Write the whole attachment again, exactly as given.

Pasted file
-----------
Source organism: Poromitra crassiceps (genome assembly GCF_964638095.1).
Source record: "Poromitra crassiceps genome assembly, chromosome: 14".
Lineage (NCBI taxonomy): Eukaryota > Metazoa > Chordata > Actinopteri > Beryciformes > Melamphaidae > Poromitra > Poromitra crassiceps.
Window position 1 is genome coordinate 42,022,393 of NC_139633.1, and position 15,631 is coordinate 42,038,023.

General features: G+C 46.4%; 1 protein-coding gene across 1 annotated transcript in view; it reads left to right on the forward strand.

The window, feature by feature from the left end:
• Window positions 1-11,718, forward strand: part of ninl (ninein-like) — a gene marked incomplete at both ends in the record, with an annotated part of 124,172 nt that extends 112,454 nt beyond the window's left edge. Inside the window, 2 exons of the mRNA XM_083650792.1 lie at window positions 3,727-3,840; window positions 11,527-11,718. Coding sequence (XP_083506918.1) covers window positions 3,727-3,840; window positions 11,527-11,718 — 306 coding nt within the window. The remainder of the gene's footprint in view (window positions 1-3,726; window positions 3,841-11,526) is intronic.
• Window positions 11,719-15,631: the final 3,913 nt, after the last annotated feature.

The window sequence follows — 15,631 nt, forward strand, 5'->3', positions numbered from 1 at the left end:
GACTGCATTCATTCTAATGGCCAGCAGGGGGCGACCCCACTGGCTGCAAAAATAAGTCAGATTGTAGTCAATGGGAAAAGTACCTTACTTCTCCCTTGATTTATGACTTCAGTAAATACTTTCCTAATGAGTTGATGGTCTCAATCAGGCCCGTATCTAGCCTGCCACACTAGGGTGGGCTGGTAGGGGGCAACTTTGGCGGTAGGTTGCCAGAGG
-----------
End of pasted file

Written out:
Source organism: Poromitra crassiceps (genome assembly GCF_964638095.1).
Source record: "Poromitra crassiceps genome assembly, chromosome: 14".
Lineage (NCBI taxonomy): Eukaryota > Metazoa > Chordata > Actinopteri > Beryciformes > Melamphaidae > Poromitra > Poromitra crassiceps.
Window position 1 is genome coordinate 42,022,393 of NC_139633.1, and position 15,631 is coordinate 42,038,023.

General features: G+C 46.4%; 1 protein-coding gene across 1 annotated transcript in view; it reads left to right on the forward strand.

The window, feature by feature from the left end:
• Window positions 1-11,718, forward strand: part of ninl (ninein-like) — a gene marked incomplete at both ends in the record, with an annotated part of 124,172 nt that extends 112,454 nt beyond the window's left edge. Inside the window, 2 exons of the mRNA XM_083650792.1 lie at window positions 3,727-3,840; window positions 11,527-11,718. Coding sequence (XP_083506918.1) covers window positions 3,727-3,840; window positions 11,527-11,718 — 306 coding nt within the window. The remainder of the gene's footprint in view (window positions 1-3,726; window positions 3,841-11,526) is intronic.
• Window positions 11,719-15,631: the final 3,913 nt, after the last annotated feature.

The window sequence follows — 15,631 nt, forward strand, 5'->3', positions numbered from 1 at the left end:
GACTGCATTCATTCTAATGGCCAGCAGGGGGCGACCCCACTGGCTGCAAAAATAAGTCAGATTGTAGTCAATGGGAAAAGTACCTTACTTCTCCCTTGATTTATGACTTCAGTAAATACTTTCCTAATGAGTTGATGGTCTCAATCAGGCCCGTATCTAGCCTGCCACACTAGGGTGGGCTGGTAGGGGGCAACTTTGGCGGTAGGTTGCCAGAGG